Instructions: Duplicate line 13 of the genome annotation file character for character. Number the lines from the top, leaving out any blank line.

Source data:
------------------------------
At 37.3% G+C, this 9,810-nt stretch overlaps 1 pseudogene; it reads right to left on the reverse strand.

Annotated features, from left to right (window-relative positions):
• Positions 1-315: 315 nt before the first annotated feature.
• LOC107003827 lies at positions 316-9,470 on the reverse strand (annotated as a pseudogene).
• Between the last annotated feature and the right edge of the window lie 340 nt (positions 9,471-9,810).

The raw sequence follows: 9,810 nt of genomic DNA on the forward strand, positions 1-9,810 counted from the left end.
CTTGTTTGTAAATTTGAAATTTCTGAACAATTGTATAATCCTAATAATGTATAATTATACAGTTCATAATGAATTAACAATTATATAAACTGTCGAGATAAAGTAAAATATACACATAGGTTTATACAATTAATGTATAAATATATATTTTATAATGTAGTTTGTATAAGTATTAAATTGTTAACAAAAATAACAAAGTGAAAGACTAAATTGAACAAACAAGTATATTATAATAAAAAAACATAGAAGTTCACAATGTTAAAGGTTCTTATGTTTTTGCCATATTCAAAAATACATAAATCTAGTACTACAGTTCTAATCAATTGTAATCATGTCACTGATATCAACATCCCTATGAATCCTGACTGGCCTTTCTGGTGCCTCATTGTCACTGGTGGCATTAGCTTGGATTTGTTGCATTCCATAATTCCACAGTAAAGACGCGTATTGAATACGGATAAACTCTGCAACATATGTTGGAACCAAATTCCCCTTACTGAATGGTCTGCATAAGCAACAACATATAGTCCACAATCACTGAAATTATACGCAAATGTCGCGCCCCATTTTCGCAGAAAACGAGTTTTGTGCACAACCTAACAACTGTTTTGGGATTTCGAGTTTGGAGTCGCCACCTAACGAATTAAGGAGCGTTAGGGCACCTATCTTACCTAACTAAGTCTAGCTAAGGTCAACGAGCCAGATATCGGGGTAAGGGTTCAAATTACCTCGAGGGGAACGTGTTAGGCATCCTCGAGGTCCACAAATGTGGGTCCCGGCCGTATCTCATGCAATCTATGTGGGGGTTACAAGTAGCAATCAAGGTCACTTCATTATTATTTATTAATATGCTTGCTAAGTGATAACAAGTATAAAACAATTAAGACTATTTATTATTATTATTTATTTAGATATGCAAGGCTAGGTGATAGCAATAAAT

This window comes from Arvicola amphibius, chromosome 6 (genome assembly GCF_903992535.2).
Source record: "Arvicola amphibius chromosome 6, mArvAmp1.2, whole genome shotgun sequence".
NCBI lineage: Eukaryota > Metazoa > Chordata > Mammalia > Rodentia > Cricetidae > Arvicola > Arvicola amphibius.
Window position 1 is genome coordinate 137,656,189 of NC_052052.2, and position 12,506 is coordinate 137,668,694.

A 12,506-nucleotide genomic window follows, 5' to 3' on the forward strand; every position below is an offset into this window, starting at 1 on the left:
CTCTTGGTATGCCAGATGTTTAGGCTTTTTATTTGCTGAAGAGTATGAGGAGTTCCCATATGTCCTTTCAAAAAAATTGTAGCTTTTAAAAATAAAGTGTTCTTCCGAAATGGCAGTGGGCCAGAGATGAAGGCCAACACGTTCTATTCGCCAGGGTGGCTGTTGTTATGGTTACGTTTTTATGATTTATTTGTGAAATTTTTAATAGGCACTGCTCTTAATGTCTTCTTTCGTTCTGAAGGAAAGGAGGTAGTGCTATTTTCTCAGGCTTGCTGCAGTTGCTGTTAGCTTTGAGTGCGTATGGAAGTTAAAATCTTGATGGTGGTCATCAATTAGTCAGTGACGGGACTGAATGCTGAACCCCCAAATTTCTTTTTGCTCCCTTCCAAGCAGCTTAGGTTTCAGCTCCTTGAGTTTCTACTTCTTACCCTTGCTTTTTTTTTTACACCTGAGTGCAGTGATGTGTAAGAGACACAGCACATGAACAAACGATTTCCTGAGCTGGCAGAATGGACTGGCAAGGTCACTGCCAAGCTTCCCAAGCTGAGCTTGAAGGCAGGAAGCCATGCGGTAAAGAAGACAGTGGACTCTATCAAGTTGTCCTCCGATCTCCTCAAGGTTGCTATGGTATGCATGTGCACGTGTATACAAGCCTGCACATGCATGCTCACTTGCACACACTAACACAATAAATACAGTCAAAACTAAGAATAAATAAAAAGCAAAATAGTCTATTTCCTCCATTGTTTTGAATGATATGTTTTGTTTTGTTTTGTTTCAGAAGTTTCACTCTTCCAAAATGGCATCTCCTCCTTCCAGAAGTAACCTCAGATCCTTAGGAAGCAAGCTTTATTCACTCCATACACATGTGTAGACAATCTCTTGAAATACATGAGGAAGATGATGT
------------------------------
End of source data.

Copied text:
CTCTTGGTATGCCAGATGTTTAGGCTTTTTATTTGCTGAAGAGTATGAGGAGTTCCCATATGTCCTTTCAAAAAAATTGTAGCTTTTAAAAATAAAGTGTTCTTCCGAAATGGCAGTGGGCCAGAGATGAAGGCCAACACGTTCTATTCGCCAGGGTGGCTGTTGTTATGGTTACGTTTTTATGATTTATTTGTGAAATTTTTAATAGGCACTGCTCTTAATGTCTTCTTTCGTTCTGAAGGAAAGGAGGTAGTGCTATTTTCTCAGGCTTGCTGCAGTTGCTGTTAGCTTTGAGTGCGTATGGAAGTTAAAATCTTGATGGTGGTCATCAATTAGTCAGTGACGGGACTGAATGCTGAACCCCCAAATTTCTTTTTGCTCCCTTCCAAGCAGCTTAGGTTTCAGCTCCTTGAGTTTCTACTTCTTACCCTTGCTTTTTTTTTTACACCTGAGTGCAGTGATGTGTAAGAGACACAGCACATGAACAAACGATTTCCTGAGCTGGCAGAATGGACTGGCAAGGTCACTGCCAAGCTTCCCAAGCTGAGCTTGAAGGCAGGAAGCCATGCGGTAAAGAAGACAGTGGACTCTATCAAGTTGTCCTCCGATCTCCTCAAGGTTGCTATGGTATGCATGTGCACGTGTATACAAGCCTGCACATGCATGCTCACTTGCACACACTAACACAATAAATACAGTCAAAACTAAGAATAAATAAAAAGCAAAATAGTCTATTTCCTCCATTGTTTTGAATGATATGTTTTGTTTTGTTTTGTTTCAGAAGTTTCACTCTTCCAAAATGGCATCTCCTCCTTCCAGAAGTAACCTCAGATCCTTAGGAAGCAAGCTTTATTCACTCCATACACATGTGTAGACAATCTCTTGAAATACATGAGGAAGATGATGT